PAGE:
When and how does leaching occur?

Rubber components in contact with food and beverages can occur in many situations.

Location Component
Food Transportation Conveyor Belts, hoses and tubing
Pipework Seals, gaskets, flexible connectors, butterfly valves
Pumps Diaphragms, stators
Plate Heat Exchangers Gaskets
Machinery and Storage Tanks General seals and gaskets
Packaging machinery Seals and rod wipers

It is inherently undesirable for any chemical component of the rubber to migrate into a foodstuff during processing or storage. Rubber compounds are complex formulations that undergo chemical transformation during vulcanisation.

Rubber components that can potentially migrate include low molecular mass monomers, vulcanising agents, plasticisers, oils and waxes and their breakdown products. For example, polar plasticisers such as di-2-ethylhexyl phthalate are readily soluble in alcohol so plasticised rubbers should not be used in contact with alcoholic beverages.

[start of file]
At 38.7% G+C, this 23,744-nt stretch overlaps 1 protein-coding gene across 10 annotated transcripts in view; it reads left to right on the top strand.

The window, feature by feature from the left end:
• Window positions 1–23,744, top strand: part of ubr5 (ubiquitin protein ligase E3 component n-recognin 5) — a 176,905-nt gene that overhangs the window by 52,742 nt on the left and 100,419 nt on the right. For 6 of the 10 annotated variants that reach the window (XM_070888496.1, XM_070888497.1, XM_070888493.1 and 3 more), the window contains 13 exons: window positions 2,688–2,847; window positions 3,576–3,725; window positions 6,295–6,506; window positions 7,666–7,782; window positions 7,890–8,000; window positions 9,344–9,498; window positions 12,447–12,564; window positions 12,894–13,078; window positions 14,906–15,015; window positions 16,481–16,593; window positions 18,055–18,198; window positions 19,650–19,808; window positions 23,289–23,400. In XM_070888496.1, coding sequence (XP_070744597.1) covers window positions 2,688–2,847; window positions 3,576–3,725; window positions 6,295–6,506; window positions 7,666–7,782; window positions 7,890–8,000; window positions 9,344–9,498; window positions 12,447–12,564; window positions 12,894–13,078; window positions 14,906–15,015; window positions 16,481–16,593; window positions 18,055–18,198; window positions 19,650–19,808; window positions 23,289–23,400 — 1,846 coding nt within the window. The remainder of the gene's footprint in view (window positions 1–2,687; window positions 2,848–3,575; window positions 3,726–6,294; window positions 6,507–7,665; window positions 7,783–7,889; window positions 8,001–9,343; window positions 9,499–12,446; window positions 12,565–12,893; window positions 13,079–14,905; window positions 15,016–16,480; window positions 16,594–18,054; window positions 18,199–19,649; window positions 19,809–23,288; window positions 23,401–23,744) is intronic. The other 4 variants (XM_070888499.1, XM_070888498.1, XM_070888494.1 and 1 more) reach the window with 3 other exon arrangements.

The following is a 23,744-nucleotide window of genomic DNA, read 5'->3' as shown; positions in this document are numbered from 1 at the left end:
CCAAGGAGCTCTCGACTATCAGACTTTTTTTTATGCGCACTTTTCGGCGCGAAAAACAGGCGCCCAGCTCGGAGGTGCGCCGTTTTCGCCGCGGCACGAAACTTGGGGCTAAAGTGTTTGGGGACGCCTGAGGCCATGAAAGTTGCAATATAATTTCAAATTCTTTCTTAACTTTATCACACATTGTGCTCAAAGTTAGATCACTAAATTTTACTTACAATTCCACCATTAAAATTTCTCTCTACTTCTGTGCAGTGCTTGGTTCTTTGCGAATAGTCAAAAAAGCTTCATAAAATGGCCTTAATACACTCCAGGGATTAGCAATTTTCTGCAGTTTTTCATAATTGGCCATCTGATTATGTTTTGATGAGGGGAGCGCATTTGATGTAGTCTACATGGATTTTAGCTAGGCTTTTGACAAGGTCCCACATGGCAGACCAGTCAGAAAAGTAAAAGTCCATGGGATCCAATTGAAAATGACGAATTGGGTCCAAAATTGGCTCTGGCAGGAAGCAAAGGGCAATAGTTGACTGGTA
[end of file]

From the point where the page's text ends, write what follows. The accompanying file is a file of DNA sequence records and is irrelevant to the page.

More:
Benefits vs. RisksThe compounds 2-mercaptobenzothiazole (MBT) and benzothiazole (BT) may migrate from rubber during the manufacture and storage of food or drink. Research has shown that this might happen. Both MBT and BT migrated from rubber into laboratory solvents.

The main types of rubber components where residues of MBT and BT may be found include natural rubber or nitrile rubber seals and gaskets used in food processing equipment. MBT is formed from two accelerators used in vulcanising rubber: 2-mercaptobenzothiazyl disulphide (MBTS) and N-cyclohexyl-2-benzothiazole sulphonamide (CBS). BT is formed by splitting a disulphide bridge in MBTS

Similarly, the acrylonitrile monomer is of concern to health authorities and is not permitted to migrate at detectable levels so levels of free monomer must be tightly controlled during production.

Rubbers intended for food contact use are normally compounded to guidelines given in legislation - but which legislation?